Whether or how a broker or consultant is licensed, or how the services are marketed, is not relevant. The terms “broker” and “consultant” are defined in relation to a list of sub-services that constitute the subject matter of the brokerage services or consulting with respect to categories of advice.
Service providers have considerable discretion over how they describe and market their services and label their fees. The fact that a service provider does not call itself a “consultant” or charge a “consulting” fee is not dispositive.
The Department separately addresses bundled services, saying:
[I]n some cases “bundled” services are provided to a group health plan for one fee, without any separate charge disclosed for a specific service. The nature of compensation received by a service provider also is not a basis for defining or differentiating brokerage services from consulting. Pending further guidance, the Department’s enforcement policy will apply to parties who reasonably and in good faith determine their status as a covered service provider under section 408(b)(2)(B).
Recognizing that covered service providers may be unable to state with precision the amount of compensation they expect to receive for services, the Department endeavors to provide some flexibility. The statute itself (ERISA section 408(b)(2)(B)(ii)(II)) states that the required description of compensation or cost:
“[M]ay be expressed as a monetary amount, formula, or a per capita charge for each enrollee or, if the compensation or cost cannot reasonably be expressed in such terms, by any other reasonable method, including a disclosure that additional compensation may be earned but may not be calculated at the time of contract if such a disclosure includes a description of the circumstances under which the additional compensation may be earned and a reasonable and good faith estimate if the covered service provider cannot otherwise readily describe compensation or cost and explains the methodology and assumptions used to prepare such estimate.”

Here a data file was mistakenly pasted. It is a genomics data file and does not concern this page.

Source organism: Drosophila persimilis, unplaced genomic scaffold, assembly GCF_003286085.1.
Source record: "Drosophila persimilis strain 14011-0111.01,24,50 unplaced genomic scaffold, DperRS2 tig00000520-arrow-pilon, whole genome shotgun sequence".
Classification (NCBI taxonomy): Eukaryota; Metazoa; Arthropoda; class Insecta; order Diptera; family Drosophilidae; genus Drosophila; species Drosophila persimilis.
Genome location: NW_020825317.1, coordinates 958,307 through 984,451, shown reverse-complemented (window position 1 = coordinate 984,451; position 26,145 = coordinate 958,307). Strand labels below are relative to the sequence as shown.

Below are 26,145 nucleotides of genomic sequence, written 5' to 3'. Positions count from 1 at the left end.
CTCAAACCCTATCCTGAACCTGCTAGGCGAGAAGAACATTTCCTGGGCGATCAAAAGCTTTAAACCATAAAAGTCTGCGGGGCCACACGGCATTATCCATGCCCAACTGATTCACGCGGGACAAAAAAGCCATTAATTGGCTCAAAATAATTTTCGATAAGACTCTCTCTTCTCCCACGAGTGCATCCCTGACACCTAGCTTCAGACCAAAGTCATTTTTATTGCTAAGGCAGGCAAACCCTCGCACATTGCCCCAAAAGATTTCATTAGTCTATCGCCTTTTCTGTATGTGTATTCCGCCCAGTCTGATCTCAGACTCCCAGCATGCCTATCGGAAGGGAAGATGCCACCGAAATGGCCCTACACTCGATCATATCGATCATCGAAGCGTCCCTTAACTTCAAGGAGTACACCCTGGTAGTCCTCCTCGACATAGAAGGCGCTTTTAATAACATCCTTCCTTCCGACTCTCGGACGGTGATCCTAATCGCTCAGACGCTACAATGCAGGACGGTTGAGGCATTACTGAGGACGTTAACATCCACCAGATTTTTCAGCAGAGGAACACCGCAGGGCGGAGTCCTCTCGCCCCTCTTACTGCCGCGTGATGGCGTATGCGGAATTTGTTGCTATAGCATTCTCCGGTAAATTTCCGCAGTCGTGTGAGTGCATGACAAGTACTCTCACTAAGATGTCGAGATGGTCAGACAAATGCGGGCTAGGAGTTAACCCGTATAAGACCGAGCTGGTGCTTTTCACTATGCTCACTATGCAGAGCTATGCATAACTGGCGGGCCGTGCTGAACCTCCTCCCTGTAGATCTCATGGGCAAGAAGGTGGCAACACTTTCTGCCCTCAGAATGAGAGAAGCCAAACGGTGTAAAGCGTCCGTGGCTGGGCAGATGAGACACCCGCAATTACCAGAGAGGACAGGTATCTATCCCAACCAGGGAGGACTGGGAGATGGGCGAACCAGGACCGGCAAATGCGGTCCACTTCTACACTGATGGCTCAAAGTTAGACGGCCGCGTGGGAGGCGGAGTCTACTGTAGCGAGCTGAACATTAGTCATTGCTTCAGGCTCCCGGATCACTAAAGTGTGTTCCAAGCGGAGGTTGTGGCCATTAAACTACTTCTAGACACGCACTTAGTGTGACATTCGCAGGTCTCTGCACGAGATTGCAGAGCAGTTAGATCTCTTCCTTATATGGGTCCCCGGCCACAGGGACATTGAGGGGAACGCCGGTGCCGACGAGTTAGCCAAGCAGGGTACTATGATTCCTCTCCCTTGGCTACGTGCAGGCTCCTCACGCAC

Therefore, pending further guidance, disclosure of compensation in ranges may be reasonable in circumstances when the occurrence of future events or other features of the service arrangement could result in the service provider’s compensation varying within a projected range. The Department cautions, however, that such ranges must be reasonable under the circumstances surrounding the service and compensation arrangement at issue. It also expresses a preference for information that is more specific, rather than less specific, whenever it can be furnished without “undue burden.”
According to the statute, “[n]o contract or arrangement for services between a covered plan and a covered service provider, and no extension or renewal of such a contract or arrangement, is reasonable” unless the disclosure requirements of section 408(b)(2)(B) are met. No contract executed prior to December 27, 2021 is subject to the Provision. Thus, as a practical matter, January 1, 2022 renewals should not be subject to the rule.
The Department separately adopts a clarification that applies to “broker of record” (“BOR”) agreements under which the date the contract or arrangement will be considered entered is the earlier of the date on which the BOR agreement is submitted to the insurance carrier or the date on which a group application is signed for insurance coverage for the following plan year “provided that the submission or signature is done in the ordinary course and not to avoid disclosure obligations.”
The Department clarifies that the new compensation disclosure rules apply to group health plans regardless of size. There is no exception for small plans covering fewer than 100 participants. A small group health plan is subject to the disclosure requirements even if the plan is exempt from filing a Form 5500 annual report.
Observing that the “CAA does not require the Department to issue regulations” under the provision, the Department does not plan to do so (“[T]he Department does not believe that comprehensive implementing regulations are needed.”). The Department does, however, intend to continue monitoring feedback from stakeholders to assess whether, and if so what, additional guidance may be necessary.